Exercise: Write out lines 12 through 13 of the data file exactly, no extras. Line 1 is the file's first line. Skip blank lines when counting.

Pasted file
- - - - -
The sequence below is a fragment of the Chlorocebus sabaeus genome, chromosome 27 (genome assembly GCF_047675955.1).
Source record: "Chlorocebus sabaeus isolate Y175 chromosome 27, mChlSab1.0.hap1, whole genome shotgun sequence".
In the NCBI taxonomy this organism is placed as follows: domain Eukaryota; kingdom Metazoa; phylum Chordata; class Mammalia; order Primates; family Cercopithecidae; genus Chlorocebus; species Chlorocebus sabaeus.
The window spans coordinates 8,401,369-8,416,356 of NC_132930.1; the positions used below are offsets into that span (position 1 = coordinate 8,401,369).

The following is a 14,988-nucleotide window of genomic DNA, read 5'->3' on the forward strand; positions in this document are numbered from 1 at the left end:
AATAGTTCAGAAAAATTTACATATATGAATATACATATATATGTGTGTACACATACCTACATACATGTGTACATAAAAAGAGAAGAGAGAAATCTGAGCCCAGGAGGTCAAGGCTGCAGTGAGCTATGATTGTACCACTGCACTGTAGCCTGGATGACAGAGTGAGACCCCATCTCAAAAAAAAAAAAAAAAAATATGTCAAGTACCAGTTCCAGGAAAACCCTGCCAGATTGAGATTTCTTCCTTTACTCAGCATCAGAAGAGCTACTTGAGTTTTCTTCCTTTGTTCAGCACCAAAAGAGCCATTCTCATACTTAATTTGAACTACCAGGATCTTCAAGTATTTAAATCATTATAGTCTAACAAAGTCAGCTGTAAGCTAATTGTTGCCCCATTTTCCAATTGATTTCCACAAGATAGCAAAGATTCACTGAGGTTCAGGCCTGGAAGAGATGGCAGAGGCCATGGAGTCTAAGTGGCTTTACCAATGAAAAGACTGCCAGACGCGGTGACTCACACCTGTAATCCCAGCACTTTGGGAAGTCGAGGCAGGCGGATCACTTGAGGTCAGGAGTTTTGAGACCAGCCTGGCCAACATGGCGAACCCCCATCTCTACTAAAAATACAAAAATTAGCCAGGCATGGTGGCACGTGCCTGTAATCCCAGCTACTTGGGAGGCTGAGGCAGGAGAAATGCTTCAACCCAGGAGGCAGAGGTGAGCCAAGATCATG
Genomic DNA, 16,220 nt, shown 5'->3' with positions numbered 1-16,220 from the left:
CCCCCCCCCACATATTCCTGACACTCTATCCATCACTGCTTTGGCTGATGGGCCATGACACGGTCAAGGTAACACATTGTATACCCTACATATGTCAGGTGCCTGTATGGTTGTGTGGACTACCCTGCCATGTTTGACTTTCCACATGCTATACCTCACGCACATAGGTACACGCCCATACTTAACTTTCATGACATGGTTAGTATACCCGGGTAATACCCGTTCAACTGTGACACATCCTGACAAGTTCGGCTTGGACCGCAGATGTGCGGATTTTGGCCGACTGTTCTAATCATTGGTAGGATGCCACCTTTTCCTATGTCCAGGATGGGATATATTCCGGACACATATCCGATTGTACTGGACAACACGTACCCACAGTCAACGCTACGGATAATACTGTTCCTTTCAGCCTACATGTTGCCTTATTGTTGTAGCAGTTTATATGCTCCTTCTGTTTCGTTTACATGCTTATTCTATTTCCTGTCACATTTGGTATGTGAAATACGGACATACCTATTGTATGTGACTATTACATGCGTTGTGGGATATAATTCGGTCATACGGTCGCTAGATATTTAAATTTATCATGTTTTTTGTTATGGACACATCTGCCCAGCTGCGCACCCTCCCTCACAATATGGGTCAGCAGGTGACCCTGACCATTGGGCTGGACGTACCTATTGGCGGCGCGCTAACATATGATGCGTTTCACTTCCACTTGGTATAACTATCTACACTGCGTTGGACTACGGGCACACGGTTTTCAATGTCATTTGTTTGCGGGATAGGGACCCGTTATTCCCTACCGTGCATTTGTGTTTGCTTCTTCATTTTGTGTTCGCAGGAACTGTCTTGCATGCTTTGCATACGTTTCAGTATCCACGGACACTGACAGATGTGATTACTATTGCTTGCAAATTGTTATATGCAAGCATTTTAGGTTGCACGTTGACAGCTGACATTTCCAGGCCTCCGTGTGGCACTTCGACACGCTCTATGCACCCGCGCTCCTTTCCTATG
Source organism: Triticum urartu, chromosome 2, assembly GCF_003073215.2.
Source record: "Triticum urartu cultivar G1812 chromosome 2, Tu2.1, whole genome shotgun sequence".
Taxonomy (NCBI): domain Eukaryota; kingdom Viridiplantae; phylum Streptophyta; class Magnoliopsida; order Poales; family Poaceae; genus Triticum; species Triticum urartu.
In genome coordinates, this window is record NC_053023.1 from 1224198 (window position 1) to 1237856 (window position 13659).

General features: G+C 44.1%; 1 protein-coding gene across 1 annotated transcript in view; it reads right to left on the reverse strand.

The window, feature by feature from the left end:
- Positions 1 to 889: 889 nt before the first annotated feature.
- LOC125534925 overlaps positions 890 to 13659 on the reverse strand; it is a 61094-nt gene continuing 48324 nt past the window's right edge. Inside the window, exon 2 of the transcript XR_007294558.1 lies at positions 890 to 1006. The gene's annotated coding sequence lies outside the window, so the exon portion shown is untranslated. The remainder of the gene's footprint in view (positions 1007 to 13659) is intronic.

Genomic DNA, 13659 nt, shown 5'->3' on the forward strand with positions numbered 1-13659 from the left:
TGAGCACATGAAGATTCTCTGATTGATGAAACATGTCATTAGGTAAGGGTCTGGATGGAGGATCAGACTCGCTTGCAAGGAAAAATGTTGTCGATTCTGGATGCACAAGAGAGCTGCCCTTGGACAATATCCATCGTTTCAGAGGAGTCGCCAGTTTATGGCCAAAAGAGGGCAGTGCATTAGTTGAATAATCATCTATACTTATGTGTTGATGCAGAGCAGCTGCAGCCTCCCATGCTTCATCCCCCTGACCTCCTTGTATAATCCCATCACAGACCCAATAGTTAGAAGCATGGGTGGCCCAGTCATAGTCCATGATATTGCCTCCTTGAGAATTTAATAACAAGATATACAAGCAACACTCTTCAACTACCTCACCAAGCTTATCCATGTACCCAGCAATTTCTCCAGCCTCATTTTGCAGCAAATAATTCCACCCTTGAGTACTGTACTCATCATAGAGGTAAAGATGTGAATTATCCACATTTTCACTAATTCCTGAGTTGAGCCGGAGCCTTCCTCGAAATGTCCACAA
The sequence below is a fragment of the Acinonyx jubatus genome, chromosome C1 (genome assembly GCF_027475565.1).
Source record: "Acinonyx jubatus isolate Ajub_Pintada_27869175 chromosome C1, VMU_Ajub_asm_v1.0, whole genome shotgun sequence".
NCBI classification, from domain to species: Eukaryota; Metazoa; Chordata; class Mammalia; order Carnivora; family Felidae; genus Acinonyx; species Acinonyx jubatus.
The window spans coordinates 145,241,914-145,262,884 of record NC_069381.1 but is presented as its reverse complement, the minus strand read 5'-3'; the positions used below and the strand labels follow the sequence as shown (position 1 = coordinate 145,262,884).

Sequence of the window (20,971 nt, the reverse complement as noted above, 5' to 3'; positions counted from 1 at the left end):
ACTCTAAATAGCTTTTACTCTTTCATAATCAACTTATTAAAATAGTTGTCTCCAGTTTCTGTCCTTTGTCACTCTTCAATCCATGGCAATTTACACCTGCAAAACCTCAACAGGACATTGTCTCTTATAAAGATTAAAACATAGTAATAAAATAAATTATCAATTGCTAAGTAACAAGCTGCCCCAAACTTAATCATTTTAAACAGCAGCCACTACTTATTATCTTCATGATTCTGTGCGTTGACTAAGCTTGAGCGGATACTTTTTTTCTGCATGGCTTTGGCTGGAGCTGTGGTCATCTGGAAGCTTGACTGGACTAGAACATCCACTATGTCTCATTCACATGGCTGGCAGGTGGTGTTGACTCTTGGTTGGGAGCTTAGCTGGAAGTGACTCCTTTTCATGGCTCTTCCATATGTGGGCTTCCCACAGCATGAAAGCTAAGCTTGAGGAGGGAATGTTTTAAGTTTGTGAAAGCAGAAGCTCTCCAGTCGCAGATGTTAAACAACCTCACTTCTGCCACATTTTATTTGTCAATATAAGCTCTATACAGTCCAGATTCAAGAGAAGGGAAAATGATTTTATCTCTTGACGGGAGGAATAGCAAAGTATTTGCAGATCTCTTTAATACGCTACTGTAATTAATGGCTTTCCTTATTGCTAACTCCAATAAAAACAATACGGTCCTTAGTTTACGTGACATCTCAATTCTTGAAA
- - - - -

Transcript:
In genome coordinates, this window is record NC_053023.1 from 1224198 (window position 1) to 1237856 (window position 13659).

General features: G+C 44.1%; 1 protein-coding gene across 1 annotated transcript in view; it reads right to left on the reverse strand.